- Psyllium husk (such as Metamucil, just add ½ tsp per meal for small dogs, 2 tsp per meal for large dogs)
- All-bran cereal (however, NOT Raisin Bran, as raisins are toxic for dogs)
- Any number of commercial fiber supplements, such as Glandex
So, when should you not give fiber? Fiber can “bulk up” the feces, so do not supplement extra fiber if your dog is having difficulty defecating due to enlarged lymph nodes or tumor size.
Plenty of free choice water is always required, especially if your dog is on a fiber supplement.
Otherwise, the most important thing for a dog with anal sac cancer is that her diet is complete and balanced. This can be achieved with a commercial diet, or by making a home-cooked diet from a recipe by a board-certified veterinary nutritionist.
Supplements for Dogs with Anal Tumors
Supplements that may benefit a patient with anal sac cancer include anything that aids in comfortable digestion and decreased inflammation. Look for probiotics, such as Fortiflora (by Purina) or Proviable (by Nutramax), and omega-3 fatty acid supplements containing EPH and DHA1 (such as Welactin).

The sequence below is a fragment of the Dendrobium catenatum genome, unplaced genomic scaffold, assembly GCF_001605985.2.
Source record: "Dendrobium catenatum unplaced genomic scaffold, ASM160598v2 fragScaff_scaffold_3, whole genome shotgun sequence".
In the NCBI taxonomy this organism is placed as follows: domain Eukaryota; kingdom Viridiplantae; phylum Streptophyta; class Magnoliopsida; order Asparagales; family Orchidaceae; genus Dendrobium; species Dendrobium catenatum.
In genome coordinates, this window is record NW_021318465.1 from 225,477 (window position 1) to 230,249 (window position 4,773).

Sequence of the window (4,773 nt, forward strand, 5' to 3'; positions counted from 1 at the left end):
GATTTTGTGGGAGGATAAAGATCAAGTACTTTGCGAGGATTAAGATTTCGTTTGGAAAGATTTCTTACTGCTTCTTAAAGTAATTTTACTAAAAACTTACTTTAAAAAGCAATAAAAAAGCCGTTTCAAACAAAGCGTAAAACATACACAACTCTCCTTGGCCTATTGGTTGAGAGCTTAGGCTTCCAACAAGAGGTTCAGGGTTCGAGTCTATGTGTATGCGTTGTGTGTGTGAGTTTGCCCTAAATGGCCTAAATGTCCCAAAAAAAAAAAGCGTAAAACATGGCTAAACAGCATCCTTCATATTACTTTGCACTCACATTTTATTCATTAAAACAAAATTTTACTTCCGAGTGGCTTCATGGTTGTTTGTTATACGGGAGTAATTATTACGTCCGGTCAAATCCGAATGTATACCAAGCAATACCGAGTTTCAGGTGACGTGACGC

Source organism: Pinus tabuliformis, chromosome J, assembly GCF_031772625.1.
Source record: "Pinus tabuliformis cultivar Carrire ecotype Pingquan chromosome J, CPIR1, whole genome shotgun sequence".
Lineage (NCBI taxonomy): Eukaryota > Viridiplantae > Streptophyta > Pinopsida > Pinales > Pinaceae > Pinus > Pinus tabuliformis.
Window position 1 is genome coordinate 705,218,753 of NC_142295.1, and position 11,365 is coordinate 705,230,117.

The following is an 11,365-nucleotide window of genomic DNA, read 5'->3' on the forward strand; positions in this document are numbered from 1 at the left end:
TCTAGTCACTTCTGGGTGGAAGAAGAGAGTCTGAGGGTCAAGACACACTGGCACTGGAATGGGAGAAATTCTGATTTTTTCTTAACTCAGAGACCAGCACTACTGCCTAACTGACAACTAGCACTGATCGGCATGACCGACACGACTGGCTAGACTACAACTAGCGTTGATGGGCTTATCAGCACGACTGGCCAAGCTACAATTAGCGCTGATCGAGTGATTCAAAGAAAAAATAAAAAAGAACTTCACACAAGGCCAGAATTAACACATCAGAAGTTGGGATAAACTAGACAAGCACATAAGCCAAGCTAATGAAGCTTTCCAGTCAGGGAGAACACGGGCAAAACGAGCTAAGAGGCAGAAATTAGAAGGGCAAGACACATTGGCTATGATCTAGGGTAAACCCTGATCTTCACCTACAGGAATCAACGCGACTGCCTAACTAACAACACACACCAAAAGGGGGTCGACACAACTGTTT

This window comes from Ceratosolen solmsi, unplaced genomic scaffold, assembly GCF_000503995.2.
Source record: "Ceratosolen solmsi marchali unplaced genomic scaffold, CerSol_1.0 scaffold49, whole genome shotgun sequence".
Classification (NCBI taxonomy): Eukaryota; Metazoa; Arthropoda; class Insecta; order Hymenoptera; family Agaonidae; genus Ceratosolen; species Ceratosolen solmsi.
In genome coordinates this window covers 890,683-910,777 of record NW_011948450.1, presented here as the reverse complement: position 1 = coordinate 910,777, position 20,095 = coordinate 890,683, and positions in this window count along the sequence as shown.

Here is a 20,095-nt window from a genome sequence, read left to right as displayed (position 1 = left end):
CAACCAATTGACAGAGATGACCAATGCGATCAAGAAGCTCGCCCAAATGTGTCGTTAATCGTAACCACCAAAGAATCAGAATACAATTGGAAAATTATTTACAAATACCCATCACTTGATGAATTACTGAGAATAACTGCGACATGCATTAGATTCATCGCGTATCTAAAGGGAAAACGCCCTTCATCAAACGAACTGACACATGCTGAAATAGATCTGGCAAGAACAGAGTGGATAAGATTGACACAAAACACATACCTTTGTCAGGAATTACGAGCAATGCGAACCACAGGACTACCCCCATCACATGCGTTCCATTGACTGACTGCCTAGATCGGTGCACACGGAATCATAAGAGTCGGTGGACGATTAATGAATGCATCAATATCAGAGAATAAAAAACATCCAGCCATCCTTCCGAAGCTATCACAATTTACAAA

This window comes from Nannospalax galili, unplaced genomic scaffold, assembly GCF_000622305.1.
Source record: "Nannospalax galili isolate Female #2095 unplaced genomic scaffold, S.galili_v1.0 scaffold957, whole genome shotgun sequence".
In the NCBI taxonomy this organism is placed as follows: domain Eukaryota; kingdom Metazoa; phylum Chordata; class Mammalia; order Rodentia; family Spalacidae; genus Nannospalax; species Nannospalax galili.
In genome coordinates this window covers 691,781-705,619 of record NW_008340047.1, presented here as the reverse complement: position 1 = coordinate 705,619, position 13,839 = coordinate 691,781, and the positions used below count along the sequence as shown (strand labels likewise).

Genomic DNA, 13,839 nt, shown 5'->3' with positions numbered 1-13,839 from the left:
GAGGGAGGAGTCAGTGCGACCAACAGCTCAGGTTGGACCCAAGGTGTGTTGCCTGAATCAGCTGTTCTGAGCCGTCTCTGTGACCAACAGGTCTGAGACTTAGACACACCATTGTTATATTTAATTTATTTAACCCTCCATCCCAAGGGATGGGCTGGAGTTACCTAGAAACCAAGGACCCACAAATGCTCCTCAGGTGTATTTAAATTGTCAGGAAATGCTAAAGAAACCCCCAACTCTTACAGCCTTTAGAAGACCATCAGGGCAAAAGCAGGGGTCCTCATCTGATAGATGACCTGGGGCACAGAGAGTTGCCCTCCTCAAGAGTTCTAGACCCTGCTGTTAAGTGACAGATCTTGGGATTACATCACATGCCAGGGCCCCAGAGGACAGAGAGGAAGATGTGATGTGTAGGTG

You may find other supplements to consider with your veterinarian, as well. Always consult your veterinarian before adding a supplement to make sure that it is a good fit for your dog and that it won’t interfere with any of her medications or treatments (for example, artemisinin should not be given during radiation therapy).
As always, in most cases, it is better to choose a few supplements that target your dog’s primary needs, rather than throwing a bunch of supplements at her. This will also help to keep costs down.
As with treatment for any cancer, an integrative approach is recommended. In addition to a healthy diet and supportive supplements (see above), other treatments such as massage, acupuncture, and touch therapies may help control pain and maintain quality of life.
Remember to always consult a veterinarian before trying a new supplement or treatment.
What the End Looks Like for Dogs with Anal Sac Cancer